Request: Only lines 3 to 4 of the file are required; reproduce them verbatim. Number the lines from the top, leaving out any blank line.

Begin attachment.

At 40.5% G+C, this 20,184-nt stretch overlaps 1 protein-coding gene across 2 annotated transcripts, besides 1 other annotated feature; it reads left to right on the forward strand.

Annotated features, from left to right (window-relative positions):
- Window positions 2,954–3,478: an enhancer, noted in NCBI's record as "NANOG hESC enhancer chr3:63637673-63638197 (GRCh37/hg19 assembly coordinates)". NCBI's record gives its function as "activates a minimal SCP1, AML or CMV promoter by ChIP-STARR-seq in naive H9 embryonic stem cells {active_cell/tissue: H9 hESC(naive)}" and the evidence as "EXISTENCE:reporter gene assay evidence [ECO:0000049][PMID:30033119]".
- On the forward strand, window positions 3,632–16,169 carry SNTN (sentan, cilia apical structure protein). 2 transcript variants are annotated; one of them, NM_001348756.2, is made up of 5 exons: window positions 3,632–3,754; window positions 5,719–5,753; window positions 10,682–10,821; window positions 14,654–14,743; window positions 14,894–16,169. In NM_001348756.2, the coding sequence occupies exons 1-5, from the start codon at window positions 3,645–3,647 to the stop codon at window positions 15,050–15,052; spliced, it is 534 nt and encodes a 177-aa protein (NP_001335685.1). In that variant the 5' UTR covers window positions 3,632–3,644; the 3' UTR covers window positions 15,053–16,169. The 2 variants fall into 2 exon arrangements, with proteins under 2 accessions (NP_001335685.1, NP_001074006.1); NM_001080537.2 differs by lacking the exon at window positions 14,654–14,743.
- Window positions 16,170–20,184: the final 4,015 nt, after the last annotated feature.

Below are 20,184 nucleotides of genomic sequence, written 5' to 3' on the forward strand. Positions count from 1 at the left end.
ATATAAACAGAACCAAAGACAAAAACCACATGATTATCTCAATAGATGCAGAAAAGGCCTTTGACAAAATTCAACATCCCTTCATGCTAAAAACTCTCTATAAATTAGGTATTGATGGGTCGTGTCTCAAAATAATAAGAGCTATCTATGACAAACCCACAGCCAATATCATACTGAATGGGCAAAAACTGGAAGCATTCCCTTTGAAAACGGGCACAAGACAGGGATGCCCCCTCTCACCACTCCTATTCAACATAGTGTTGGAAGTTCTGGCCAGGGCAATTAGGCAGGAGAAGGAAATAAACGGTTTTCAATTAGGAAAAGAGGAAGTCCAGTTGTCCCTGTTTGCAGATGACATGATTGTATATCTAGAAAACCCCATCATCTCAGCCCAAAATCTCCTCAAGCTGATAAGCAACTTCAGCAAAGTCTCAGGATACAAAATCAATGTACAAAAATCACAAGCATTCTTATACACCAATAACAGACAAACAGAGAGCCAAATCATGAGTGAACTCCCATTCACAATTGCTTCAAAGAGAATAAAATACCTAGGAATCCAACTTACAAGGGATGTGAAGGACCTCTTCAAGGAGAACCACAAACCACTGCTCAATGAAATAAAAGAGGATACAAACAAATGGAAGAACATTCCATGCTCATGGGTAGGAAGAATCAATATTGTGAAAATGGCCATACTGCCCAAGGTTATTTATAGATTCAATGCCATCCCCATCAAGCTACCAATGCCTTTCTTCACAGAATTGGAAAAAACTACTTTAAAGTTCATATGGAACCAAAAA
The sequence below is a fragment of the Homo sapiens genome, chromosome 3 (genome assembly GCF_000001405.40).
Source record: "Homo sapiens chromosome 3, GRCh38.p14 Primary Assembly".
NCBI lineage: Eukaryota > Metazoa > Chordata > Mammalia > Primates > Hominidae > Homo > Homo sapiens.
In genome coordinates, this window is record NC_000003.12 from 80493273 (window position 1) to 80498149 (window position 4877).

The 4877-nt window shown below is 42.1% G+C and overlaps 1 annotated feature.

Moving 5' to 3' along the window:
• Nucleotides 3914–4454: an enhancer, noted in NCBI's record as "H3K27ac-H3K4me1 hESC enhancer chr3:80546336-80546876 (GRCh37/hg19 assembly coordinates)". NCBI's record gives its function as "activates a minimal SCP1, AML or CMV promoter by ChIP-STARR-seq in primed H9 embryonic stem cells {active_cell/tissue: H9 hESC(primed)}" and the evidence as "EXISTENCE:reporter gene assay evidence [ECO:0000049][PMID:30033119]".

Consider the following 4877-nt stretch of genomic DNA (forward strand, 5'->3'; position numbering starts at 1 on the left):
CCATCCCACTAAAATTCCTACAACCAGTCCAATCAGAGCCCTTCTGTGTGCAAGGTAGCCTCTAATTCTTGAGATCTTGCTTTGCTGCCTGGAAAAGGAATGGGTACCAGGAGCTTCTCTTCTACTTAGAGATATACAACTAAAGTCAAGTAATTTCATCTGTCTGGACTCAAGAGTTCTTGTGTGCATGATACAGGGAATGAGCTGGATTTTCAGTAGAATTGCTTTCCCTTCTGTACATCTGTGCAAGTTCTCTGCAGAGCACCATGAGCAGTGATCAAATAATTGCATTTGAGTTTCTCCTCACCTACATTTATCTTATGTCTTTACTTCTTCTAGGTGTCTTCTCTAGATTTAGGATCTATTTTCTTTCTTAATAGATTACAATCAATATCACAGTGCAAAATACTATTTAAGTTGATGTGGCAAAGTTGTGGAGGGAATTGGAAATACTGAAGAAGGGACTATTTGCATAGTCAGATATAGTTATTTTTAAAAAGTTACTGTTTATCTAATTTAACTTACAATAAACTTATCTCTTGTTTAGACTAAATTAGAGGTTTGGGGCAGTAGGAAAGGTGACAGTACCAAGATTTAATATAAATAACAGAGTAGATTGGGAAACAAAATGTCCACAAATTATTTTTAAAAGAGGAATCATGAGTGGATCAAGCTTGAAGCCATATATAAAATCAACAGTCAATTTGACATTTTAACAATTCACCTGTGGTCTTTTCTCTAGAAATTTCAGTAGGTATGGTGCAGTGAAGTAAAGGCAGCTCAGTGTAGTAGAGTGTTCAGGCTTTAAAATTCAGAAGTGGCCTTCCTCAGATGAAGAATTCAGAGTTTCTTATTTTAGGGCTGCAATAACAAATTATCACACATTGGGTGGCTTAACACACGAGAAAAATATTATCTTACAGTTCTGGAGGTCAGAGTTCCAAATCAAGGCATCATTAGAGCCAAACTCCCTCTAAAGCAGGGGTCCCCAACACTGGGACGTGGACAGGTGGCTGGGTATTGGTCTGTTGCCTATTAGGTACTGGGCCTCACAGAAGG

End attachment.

- Window positions 2,954–3,478: an enhancer, noted in NCBI's record as "NANOG hESC enhancer chr3:63637673-63638197 (GRCh37/hg19 assembly coordinates)". NCBI's record gives its function as "activates a minimal SCP1, AML or CMV promoter by ChIP-STARR-seq in naive H9 embryonic stem cells {active_cell/tissue: H9 hESC(naive)}" and the evidence as "EXISTENCE:reporter gene assay evidence [ECO:0000049][PMID:30033119]".
- On the forward strand, window positions 3,632–16,169 carry SNTN (sentan, cilia apical structure protein). 2 transcript variants are annotated; one of them, NM_001348756.2, is made up of 5 exons: window positions 3,632–3,754; window positions 5,719–5,753; window positions 10,682–10,821; window positions 14,654–14,743; window positions 14,894–16,169. In NM_001348756.2, the coding sequence occupies exons 1-5, from the start codon at window positions 3,645–3,647 to the stop codon at window positions 15,050–15,052; spliced, it is 534 nt and encodes a 177-aa protein (NP_001335685.1). In that variant the 5' UTR covers window positions 3,632–3,644; the 3' UTR covers window positions 15,053–16,169. The 2 variants fall into 2 exon arrangements, with proteins under 2 accessions (NP_001335685.1, NP_001074006.1); NM_001080537.2 differs by lacking the exon at window positions 14,654–14,743.